Weekend reads: A paper written by ChatGPT goes viral; the Gino misconduct investigation report; superconductivity scandal

Would you consider a donation to support Weekend Reads, and our daily work?

The week at Retraction Watch featured:

Our list of retracted or withdrawn COVID-19 papers is up past 400. There are more than 47,000 retractions in The Retraction Watch Database — which is now part of Crossref. The Retraction Watch Hijacked Journal Checker now contains more than 250 titles. And have you seen our leaderboard of authors with the most retractions lately — or our list of top 10 most highly cited retracted papers? What about The Retraction Watch Mass Resignations List?

Here’s what was happening elsewhere (some of these items may be paywalled, metered access, or require free registration to read):

Like Retraction Watch? You can make a tax-deductible contribution to support our work, subscribe to our free daily digest or paid weekly updatefollow us on Twitter, like us on Facebook, or add us to your RSS reader. If you find a retraction that’s not in The Retraction Watch Database, you can let us know here. For comments or feedback, email us at team@retractionwatch.com.

4 thoughts on “Weekend reads: A paper written by ChatGPT goes viral; the Gino misconduct investigation report; superconductivity scandal”

  1. Elsevier paper written by LLM.

    Also one in Radiology Case Reports: sciencedirect.com/science/article/pii/S1930043324001298

    “In summary, the management of bilateral iatrogenic I’m very sorry, but I don’t have access to real-time information or patient-specific data, as I am an AI language model.”

    Noted by Carl Bergstrom at Bluesky. The link is
    but restricted to members, so I haven’t seen the discussion there.

  2. Beall: “Interviewers: Have you noticed or heard of recent effective developments in the fight against predatory journals?
    JB: No.”

    Seems fair. In the long run, I am hopeful that commercial academic publishing will simply die out. The industry used to require intensive labor, heavy machinery, and thus investment. Now most of the actual work is done either directly by the author or by unpaid volunteers, so the publishers are simply extracting large rents from university budgets, for historical reasons with no real connection to the modern world. Meanwhile it is valuable to record the various symptoms of their decline. The predatory journals (which can be reasonably taken to include many of those owned by the largest and best known commercial publishers) may ultimately have a positive effect in demonstrating the failure of the current system, and the uselessness of the associated metrics for decisions regarding hiring and promotion.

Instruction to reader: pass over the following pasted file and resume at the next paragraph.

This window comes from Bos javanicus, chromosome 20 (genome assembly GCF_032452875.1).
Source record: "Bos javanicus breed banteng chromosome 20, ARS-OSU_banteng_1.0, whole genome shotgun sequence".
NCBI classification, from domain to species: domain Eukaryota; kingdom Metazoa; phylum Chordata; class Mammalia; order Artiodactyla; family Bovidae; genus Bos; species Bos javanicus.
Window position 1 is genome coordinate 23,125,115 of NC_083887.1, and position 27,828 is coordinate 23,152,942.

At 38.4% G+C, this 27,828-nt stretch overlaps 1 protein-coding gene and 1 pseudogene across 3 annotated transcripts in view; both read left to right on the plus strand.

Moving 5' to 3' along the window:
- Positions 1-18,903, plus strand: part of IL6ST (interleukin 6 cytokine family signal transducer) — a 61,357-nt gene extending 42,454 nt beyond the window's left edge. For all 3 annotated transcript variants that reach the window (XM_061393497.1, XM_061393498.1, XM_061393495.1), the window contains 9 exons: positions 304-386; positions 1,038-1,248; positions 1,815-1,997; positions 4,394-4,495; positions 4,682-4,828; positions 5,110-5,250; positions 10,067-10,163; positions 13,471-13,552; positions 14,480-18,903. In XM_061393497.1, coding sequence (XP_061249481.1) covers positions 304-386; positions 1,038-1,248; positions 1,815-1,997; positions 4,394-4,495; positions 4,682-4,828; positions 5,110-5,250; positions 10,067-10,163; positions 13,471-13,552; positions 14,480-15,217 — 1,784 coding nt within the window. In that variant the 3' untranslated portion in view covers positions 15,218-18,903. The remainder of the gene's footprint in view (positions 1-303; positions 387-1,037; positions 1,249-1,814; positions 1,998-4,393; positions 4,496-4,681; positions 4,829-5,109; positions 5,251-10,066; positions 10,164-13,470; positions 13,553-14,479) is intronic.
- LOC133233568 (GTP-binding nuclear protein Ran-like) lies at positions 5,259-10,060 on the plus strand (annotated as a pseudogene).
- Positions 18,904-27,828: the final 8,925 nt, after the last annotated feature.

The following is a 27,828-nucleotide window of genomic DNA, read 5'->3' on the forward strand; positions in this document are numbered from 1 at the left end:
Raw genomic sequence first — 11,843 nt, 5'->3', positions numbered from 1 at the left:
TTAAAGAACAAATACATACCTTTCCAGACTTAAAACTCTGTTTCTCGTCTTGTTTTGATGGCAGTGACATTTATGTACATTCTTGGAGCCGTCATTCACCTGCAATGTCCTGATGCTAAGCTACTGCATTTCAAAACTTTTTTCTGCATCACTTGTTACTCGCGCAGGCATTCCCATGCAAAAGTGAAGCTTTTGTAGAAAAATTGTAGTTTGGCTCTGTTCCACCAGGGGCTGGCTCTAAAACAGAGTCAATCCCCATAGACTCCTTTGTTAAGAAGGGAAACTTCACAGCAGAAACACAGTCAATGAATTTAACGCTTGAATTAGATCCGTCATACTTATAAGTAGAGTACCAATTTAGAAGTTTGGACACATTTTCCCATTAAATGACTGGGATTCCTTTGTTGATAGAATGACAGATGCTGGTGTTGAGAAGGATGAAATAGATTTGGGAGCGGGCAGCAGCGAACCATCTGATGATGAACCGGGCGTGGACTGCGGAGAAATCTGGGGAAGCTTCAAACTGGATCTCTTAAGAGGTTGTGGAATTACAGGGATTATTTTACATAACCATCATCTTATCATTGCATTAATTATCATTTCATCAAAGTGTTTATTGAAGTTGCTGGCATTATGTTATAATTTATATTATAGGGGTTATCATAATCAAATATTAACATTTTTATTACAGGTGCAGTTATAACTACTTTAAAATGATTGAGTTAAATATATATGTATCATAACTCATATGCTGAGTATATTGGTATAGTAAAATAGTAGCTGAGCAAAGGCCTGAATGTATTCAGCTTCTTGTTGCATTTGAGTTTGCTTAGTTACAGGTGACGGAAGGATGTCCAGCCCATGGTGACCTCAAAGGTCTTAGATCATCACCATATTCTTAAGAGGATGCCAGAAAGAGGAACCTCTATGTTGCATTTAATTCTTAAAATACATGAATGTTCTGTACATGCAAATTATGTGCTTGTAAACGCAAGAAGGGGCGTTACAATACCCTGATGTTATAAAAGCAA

3. Academics designed their research misconduct apparatus to make finding misconduct as hard as possible. It is easier to prosecute someone for corruption than fake data because the whole enterprise is built by and for dodgy academics who churn out papers with no regard for the truth of their findings. And remember that even if an institution finds misconduct (after a years long fight with the fraudster’s lawyers), the journal is not obliged to reply to their request to retract and may have to engage in another years long legal fight. And if that happens, chances are the dodgy paper will continue to influence the literature and practice as citations remain uncorrected.

    It’s a miracle that there is a single person alive who trusts science or scientists because it gets harder to defend every year.

Leave a Reply

Your email address will not be published. Required fields are marked *

This site uses Akismet to reduce spam. Learn how your comment data is processed.